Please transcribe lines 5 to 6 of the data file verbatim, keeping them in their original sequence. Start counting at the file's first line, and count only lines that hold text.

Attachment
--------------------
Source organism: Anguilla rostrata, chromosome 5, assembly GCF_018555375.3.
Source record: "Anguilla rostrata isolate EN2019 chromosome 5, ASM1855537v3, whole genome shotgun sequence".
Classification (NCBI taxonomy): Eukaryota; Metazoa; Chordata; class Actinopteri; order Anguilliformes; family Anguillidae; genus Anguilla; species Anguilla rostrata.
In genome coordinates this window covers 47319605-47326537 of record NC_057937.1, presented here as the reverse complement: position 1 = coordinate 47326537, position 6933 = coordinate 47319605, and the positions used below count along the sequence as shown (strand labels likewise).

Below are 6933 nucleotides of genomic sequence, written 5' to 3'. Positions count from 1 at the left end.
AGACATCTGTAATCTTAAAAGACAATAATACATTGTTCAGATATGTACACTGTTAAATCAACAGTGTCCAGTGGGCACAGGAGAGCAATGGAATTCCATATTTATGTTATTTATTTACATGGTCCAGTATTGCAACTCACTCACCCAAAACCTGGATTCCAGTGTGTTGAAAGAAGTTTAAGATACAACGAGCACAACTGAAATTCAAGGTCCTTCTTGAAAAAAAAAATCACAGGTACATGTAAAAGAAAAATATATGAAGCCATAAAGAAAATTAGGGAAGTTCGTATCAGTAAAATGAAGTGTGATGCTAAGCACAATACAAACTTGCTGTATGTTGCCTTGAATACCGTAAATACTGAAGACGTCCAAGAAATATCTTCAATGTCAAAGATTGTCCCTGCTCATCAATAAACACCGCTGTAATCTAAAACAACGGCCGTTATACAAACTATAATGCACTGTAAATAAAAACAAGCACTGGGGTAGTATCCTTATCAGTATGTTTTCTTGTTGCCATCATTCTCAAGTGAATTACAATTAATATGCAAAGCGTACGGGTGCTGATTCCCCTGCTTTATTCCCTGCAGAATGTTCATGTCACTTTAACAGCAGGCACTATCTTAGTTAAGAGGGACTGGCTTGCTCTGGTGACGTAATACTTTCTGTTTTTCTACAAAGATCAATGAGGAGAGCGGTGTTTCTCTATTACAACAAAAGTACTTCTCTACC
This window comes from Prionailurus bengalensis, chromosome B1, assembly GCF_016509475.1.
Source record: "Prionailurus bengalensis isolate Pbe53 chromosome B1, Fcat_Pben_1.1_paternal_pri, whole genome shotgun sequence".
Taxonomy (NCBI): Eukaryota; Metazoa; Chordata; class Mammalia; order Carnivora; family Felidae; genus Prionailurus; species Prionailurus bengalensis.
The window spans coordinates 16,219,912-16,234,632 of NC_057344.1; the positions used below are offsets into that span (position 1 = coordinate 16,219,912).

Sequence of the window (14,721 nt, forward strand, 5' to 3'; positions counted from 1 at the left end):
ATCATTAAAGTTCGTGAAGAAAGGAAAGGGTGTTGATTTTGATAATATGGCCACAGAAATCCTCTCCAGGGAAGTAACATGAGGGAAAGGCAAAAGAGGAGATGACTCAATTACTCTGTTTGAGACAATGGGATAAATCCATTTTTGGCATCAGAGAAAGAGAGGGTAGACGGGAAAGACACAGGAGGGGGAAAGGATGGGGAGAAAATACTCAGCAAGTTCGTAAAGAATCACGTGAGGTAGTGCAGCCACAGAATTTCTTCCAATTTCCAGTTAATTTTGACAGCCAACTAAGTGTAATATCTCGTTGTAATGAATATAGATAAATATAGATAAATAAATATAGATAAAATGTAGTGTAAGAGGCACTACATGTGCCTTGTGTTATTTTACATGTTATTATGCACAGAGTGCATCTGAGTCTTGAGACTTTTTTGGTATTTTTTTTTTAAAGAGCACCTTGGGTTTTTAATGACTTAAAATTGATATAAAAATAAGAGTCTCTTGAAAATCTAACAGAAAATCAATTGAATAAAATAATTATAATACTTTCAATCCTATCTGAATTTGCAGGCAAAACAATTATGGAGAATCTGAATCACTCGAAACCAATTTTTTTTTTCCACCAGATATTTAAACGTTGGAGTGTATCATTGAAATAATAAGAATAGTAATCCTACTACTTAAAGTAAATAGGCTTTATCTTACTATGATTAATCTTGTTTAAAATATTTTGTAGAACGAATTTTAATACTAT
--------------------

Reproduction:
Below are 6933 nucleotides of genomic sequence, written 5' to 3'. Positions count from 1 at the left end.
AGACATCTGTAATCTTAAAAGACAATAATACATTGTTCAGATATGTACACTGTTAAATCAACAGTGTCCAGTGGGCACAGGAGAGCAATGGAATTCCATATTTATGTTATTTATTTACATGGTCCAGTATTGCAACTCACTCACCCAAAACCTGGATTCCAGTGTGTTGAAAGAAGTTTAAGATACAACGAGCACAACTGAAATTCAAGGTCCTTCTTGAAAAAAAAAATCACAGGTACATGTAAAAGAAAAATATATGAAGCCATAAAGAAAATTAGGGAAGTTCGTATCAGTAAAATGAAGTGTGATGCTAAGCACAATACAAACTTGCTGTATGTTGCCTTGAATACCGTAAATACTGAAGACGTCCAAGAAATATCTTCAATGTCAAAGATTGTCCCTGCTCATCAATAAACACCGCTGTAATCTAAAACAACGGCCGTTATACAAACTATAATGCACTGTAAATAAAAACAAGCACTGGGGTAGTATCCTTATCAGTATGTTTTCTTGTTGCCATCATTCTCAAGTGAATTACAATTAATATGCAAAGCGTACGGGTGCTGATTCCCCTGCTTTATTCCCTGCAGAATGTTCATGTCACTTTAACAGCAGGCACTATCTTAGTTAAGAGGGACTGGCTTGCTCTGGTGACGTAATACTTTCTGTTTTTCTACAAAGATCAATGAGGAGAGCGGTGTTTCTCTATTACAACAAAAGTACTTCTCTACC